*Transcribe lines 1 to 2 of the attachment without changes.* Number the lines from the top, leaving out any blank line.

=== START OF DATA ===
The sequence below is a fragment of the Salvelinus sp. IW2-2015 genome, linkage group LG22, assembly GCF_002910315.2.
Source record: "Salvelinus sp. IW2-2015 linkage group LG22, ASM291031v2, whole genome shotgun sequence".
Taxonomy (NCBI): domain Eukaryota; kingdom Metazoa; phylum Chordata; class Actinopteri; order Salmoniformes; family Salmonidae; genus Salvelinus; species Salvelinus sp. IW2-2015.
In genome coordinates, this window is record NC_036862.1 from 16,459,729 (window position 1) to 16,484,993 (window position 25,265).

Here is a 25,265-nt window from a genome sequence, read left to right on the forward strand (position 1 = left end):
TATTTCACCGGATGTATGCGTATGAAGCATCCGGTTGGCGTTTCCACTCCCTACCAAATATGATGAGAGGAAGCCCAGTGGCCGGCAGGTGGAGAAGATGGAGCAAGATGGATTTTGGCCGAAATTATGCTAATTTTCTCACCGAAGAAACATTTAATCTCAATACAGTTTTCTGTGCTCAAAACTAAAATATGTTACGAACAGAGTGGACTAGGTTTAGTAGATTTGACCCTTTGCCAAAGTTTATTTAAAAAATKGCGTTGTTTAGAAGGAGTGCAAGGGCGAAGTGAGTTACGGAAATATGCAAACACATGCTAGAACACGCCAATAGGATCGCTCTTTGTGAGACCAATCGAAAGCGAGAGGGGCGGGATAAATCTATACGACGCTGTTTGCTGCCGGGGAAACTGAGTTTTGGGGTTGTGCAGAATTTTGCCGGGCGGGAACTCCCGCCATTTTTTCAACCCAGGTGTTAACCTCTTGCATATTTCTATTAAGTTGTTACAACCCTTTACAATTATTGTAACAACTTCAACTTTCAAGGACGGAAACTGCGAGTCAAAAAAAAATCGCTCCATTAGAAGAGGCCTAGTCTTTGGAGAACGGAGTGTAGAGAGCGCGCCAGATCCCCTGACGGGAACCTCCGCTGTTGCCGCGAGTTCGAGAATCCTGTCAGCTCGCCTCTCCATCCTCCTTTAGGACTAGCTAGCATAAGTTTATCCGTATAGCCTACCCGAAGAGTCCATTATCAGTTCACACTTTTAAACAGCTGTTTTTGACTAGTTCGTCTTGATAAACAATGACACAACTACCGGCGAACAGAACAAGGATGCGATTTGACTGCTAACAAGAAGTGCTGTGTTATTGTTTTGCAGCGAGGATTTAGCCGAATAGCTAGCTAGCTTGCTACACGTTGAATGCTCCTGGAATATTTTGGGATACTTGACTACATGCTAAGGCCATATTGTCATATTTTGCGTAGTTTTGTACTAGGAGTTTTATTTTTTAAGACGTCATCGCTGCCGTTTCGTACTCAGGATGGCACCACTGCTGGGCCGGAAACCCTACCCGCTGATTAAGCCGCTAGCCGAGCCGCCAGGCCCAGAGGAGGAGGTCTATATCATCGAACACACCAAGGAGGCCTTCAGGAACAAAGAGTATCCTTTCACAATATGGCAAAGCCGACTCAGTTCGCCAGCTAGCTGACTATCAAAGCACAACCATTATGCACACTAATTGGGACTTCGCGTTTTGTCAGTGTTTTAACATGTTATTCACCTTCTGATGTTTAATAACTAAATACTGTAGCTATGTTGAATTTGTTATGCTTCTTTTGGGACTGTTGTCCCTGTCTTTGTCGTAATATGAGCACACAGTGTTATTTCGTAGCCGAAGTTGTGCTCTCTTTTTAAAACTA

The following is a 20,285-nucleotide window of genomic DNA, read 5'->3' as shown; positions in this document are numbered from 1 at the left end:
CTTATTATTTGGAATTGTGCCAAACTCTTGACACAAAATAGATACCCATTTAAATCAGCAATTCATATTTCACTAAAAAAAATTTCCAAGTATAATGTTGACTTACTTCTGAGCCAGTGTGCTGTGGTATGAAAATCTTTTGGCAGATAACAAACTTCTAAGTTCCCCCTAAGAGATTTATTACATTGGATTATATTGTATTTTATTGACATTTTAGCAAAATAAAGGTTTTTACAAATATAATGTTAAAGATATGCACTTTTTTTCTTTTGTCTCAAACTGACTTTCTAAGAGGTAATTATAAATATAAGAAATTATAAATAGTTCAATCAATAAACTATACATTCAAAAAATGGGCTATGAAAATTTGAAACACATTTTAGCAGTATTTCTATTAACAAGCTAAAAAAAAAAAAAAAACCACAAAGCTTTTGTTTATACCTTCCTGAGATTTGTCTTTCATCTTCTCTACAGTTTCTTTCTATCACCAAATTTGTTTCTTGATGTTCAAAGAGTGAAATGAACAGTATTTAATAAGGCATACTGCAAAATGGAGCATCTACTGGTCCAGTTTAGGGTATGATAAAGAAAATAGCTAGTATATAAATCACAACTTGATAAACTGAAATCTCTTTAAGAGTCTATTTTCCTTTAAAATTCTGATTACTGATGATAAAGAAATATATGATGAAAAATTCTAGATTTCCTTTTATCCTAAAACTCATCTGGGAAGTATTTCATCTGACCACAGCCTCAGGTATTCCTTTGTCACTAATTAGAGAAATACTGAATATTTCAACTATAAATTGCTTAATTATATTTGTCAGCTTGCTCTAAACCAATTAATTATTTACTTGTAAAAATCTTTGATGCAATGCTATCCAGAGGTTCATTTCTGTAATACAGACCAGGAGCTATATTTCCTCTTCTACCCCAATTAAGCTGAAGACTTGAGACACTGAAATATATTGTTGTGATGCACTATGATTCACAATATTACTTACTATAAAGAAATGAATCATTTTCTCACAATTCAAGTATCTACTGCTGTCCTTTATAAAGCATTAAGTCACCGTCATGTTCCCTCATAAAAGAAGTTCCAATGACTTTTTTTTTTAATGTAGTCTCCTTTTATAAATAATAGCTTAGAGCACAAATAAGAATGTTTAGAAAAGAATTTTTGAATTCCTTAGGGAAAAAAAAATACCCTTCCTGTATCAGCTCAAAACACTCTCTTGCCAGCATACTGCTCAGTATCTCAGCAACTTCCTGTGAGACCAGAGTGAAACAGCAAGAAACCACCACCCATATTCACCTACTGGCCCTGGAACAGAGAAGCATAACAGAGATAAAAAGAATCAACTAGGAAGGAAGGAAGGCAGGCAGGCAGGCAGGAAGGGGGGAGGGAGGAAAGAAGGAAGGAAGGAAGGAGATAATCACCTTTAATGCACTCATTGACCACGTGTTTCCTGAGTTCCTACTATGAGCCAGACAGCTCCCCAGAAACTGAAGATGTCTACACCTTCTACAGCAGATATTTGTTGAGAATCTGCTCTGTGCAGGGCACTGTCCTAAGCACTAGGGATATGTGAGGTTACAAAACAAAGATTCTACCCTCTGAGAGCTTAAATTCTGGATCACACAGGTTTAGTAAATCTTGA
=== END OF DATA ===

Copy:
The sequence below is a fragment of the Salvelinus sp. IW2-2015 genome, linkage group LG22, assembly GCF_002910315.2.
Source record: "Salvelinus sp. IW2-2015 linkage group LG22, ASM291031v2, whole genome shotgun sequence".